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The most popular tie back positions are high tie, middle tie, low tie, centre tie, crisscrossed tie and angled double tie.
1. The high tie is when one or two panels are hung in window. The tie pulls panel back above centreline of window. 2. The middle tie pulls panel back at a point near middle of curtain. It looks best if it is not done at exact centre, but either slightly above or slightly below centre. 3. The low tie pulls curtain back about three-fourths of distance from top to floor. 4. The centre tie gathers one or two curtains and pulls them together in vertical centre of window, about two thirds or three fourths of distance from top to bottom. 5. The crisscrossed tie starts with two overlapping panels hanging full width of window. The outer panel is pulled back to one side and inner curtain is pulled back to opposite side. 6. The angled tie uses either one or two curtains. The panel is pulled partially back in high tie position and pulled back more closely to window casing in bottom tie position. The panel is tied back twice in such a way that it is hung in a pleasing, billowing angle from one top corner of window to a point below opposite side of window.
Formal and informal styles
Curtains can be as varied as individuals in whose homes they hang. Even with all of variety in fabrics, colours, lengths and methods of hanging, all curtain styles can be classified as either formal or informal.
Formal window treatments are usually called draperies and hang in layers. They are most often found in formal parlors or sitting rooms, living rooms and formal dining rooms. The window treatment is usually done in two or three layers. The first layer is sheer, which is often a single panel of sheer linen or lace that admits diffused light into room. Sheers also tend to obscure visibility from outside, especially if lighting in room is subdued. The second layer is usually pleated floor length drapes. The drapes are suspended from traverse curtain rods if they are intended to be opened and closed. Drapes are hung from above window and cover side casing and trim of window as they fall toward floor. The third layer is curtain running across window top and covers top of window casing, trim and heading of draperies. Draperies and valances are often lined. Draperies may be below sill length although they are often floor length.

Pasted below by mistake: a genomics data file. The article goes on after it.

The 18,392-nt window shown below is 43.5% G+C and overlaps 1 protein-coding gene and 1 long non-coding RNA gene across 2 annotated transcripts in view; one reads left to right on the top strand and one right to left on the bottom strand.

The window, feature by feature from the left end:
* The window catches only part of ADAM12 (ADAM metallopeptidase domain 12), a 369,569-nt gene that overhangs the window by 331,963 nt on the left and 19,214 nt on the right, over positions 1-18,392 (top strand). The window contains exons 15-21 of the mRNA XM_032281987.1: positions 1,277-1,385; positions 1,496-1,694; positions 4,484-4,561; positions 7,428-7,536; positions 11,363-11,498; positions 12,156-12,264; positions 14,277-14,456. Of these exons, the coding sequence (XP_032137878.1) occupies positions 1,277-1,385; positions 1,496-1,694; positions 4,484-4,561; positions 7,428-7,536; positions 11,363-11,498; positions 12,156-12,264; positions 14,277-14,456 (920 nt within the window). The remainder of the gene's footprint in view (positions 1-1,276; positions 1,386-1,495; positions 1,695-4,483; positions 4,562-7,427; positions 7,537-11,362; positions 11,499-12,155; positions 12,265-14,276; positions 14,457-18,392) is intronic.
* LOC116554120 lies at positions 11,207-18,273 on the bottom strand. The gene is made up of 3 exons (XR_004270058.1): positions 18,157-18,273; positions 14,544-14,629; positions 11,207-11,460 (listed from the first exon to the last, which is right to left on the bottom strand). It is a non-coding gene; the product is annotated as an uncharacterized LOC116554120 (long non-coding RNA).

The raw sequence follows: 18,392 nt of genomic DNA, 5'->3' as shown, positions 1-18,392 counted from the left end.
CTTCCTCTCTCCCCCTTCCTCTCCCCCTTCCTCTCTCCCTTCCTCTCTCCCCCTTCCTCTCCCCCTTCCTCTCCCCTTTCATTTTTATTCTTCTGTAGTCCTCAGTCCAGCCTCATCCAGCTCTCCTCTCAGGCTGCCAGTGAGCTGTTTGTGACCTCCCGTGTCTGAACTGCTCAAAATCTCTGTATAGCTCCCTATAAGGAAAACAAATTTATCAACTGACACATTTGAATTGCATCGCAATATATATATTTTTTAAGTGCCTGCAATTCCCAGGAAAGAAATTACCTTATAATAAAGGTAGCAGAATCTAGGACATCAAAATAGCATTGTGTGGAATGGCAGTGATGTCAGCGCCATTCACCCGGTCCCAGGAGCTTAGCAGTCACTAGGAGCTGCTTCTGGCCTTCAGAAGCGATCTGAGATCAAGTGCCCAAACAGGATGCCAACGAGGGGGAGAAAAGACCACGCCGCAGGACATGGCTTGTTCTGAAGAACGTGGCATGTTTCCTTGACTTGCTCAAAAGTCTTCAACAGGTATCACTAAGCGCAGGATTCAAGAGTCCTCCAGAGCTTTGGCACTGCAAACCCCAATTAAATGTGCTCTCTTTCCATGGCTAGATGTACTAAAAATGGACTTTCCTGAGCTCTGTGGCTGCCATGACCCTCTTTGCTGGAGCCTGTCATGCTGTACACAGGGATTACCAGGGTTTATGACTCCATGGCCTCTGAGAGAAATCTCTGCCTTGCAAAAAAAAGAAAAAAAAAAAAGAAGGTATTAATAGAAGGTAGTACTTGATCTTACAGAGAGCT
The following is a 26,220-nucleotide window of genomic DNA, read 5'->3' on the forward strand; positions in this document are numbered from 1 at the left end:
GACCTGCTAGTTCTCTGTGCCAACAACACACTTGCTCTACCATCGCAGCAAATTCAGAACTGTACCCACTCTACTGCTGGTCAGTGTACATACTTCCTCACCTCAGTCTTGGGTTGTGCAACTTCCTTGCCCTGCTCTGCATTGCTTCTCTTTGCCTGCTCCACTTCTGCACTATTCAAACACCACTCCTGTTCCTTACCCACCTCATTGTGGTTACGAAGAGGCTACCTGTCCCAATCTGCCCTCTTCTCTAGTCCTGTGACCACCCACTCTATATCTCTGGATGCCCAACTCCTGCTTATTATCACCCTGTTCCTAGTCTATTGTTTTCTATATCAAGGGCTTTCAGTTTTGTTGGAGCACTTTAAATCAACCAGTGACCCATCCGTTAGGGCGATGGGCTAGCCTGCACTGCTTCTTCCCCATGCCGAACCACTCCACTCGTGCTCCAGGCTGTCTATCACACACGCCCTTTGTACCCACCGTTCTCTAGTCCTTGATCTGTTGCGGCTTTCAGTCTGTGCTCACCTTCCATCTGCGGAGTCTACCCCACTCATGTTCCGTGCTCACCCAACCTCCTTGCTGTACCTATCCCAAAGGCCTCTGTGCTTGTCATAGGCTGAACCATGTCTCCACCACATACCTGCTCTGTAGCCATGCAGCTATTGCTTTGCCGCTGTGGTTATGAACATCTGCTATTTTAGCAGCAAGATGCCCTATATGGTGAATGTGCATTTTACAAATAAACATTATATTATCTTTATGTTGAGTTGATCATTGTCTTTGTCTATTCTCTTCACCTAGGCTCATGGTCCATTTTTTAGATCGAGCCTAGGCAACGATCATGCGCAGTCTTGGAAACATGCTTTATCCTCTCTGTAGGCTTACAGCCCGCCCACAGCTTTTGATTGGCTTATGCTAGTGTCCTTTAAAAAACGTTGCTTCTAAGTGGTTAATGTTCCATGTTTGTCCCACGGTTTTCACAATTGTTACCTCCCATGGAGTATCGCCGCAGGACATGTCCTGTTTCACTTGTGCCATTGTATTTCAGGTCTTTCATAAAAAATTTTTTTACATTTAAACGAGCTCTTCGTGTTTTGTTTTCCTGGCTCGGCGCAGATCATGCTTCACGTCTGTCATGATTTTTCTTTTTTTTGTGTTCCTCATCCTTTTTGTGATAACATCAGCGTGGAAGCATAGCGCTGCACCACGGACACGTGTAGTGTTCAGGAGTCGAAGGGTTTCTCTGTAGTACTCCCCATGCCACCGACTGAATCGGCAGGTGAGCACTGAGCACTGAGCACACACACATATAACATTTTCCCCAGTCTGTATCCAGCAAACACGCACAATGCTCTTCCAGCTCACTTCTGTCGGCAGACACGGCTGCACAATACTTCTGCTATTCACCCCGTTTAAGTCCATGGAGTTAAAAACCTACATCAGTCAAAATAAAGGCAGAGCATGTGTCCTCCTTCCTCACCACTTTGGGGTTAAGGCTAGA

Everything else is informal curtains, usually hung in one or two layers. They are seldom lined, and are used to diffuse light, not to block it out.
Curtains are decorative, but have other uses as well, aside from providing privacy. They are useful in room darkening to protect room contents from adverse effects of sun’s UV rays. Sunlight can fade colors in furniture and carpet fabrics. Lined curtains are especially good for protecting furniture and carpeting near windows facing either to south or to west.
There are many window covering options to home decorator. The variety of styles, colours and fabrics give homeowners greater versatility in decorating than ever before.
With his internet site http://www.curtains-drapes-coverings.com the author Bobby Carlston provides decoration tips and tricks around curtains, drapes and window coverings.